Beyer And Maloney Host Gender Parity Forum
Congressman Don Beyer (VA-8) and Congresswoman Carolyn Maloney (NY-12) hosted experts on the path to gender parity in corporate leadership for a hearing yesterday. Gender diversity experts from Catalyst, the 30 Percent Club, Northrop Grumman, and Paradigm for Parity testified on the critical need to increase gender diversity in America’s corporate boardrooms.
“Research consistently shows that companies with gender balanced leadership do better, contribute more to our GDP, and provide smarter, safer working environments,” said Rep. Beyer. “Today’s witnesses are experts at increasing and harnessing the power of gender diverse corporate leadership. There is much that Congress could do to boost our economic growth and private sector success by encouraging businesses to eliminate gender disparities in corporate leadership, and I will continue to make that work a major priority.”
“Despite much progress, women still face too many barriers to the road to success and equality. One of the key ways to address this problem, is getting more women in corporate leadership positions. Leaders set the tone, and they set the priorities,” said Rep. Maloney. “That is why I’m so honored to co-host this forum with Congressman Beyer, who’s been focused on getting more women into corporate leadership positions for years. This is a key conversation that we need to keep having until we see real change, like the passage of our Gender Diversity in Corporate Leadership Act.”
Women comprise 47% of the labor force, yet account for only 20% of corporate board seats for S&P 500 companies, according to the 2016 Missing Pieces Report by the Alliance for Board Diversity and Deloitte. For women of color, this figure stands at just four percent.
“Despite a compelling business case for more women in corporate leadership, progress in the last 20 years has been notably sluggish. Catalyst’s research shows that current boards do not reflect the diversity of our country, as women hold only 21.2% of all S&P 500 board seats and women of color hold 3.8% of Fortune 500 board seats. The statistics don’t get any better for senior leadership positions. Women hold only 5.2% of the CEO positions in the S&P 500 and make up only 11% of the Top Earners. And once again, the numbers are even worse for women of color. The dialogue must change from focusing on why we need more women at the table, to how we can accelerate progress,” said Catalyst Vice President of Public Affairs Serena Fong.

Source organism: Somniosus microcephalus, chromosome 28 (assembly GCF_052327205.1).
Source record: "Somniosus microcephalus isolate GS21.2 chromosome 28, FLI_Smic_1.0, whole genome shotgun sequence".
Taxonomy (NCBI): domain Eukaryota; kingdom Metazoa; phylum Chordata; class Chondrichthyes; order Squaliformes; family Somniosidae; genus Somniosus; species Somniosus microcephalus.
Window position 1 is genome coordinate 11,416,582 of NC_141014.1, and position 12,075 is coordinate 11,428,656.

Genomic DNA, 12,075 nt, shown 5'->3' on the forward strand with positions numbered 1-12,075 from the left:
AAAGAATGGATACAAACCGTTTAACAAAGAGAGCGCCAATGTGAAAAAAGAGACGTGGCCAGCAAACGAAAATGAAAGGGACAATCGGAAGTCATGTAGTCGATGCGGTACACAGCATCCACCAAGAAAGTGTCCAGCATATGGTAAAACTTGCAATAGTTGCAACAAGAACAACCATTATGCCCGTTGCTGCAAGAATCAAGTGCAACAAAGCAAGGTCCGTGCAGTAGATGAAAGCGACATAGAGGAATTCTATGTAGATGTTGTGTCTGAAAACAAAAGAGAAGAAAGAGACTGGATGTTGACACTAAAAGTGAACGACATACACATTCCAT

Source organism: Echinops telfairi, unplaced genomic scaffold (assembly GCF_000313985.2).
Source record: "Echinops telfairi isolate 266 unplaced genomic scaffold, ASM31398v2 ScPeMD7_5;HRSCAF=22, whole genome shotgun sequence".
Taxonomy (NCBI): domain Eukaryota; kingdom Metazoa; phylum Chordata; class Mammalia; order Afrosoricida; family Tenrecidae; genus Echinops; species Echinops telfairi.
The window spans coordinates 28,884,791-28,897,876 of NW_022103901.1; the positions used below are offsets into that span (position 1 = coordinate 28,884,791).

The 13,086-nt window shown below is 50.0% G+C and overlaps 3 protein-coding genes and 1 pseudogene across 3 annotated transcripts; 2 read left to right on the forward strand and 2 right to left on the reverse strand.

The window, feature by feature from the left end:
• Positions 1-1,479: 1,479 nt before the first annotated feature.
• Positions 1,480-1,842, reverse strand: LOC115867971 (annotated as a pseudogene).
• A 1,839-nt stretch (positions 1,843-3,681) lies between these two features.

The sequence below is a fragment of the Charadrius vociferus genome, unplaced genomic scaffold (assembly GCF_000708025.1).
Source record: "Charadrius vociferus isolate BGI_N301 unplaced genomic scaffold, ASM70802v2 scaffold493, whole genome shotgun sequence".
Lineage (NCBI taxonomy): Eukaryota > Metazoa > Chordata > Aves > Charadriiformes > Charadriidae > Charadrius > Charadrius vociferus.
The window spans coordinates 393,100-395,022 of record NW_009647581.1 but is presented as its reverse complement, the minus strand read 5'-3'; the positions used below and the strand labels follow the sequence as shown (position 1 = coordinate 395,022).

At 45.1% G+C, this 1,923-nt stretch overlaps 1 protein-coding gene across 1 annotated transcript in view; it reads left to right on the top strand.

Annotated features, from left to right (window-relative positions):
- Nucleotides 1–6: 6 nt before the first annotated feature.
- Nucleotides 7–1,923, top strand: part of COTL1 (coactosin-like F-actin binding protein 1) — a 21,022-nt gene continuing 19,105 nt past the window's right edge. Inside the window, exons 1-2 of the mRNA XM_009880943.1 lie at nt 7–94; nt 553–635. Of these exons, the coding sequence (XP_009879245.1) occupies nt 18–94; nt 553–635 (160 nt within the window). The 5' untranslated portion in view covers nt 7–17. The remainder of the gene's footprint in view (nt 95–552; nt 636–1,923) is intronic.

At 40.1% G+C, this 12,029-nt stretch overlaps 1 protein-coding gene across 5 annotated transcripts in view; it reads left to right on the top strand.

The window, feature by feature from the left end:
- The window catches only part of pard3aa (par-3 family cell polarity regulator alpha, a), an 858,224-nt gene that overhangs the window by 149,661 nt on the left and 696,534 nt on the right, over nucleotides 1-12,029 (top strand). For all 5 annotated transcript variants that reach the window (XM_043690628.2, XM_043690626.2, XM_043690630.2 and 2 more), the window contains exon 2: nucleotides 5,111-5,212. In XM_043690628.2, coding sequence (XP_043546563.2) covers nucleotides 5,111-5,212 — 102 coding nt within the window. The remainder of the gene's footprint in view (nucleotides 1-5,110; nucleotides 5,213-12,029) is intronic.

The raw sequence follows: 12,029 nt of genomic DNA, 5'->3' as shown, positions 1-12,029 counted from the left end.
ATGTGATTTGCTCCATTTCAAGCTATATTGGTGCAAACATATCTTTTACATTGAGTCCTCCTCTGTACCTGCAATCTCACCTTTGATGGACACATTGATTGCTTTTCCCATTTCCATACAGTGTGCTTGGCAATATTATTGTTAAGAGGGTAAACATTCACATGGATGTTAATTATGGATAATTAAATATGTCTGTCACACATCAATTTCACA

“A board of directors that fails to consider candidates beyond their usual network of “pale, male and stale” peers denies their organization the greater cognitive diversity and more effective risk mitigation associated with gender-diverse boards. It’s a matter of good corporate governance,” said Kiersten Barnet from the 30 Percent Club.
Kymberlee Dwinell, Director of Diversity and Inclusion at Northrop Grumman said, “Thank you Congressman Beyer and Congresswoman Maloney for organizing today’s important Forum on Gender Parity. Northrop Grumman recognizes that diverse teams are not only essential to developing the most innovative and effective solutions, but they are also vital to strengthening our national and economic security. Diversity is truly a strategic asset. A respect for diversity and an inclusive work environment are not just important values, but essential to long- term success. I am honored to be here today representing Northrop Grumman. I am especially proud of our company’s efforts to support women while creating a workplace that empowers us to thrive and lead!”
“Gender parity is an essential investment for any business. Having people with diverse backgrounds and experiences in the room – whether it’s in the c-suite or in a conference room – gets the best results. And Paradigm for Parity is pleased to give companies an actionable roadmap to advance women and close the gap,” added Candace Duncan, a Founding Member of Paradigm for Parity and Retired Managing Partner at KPMG.
The percentage of women in corporate leadership crawls upwards by roughly one percent annually, an unacceptably slow rate for achieving parity or even for achieving the oft-cited goal of 30%. This is despite numerous reports that have independently found that gender diversity at senior levels of corporate governance enhance that company’s performance.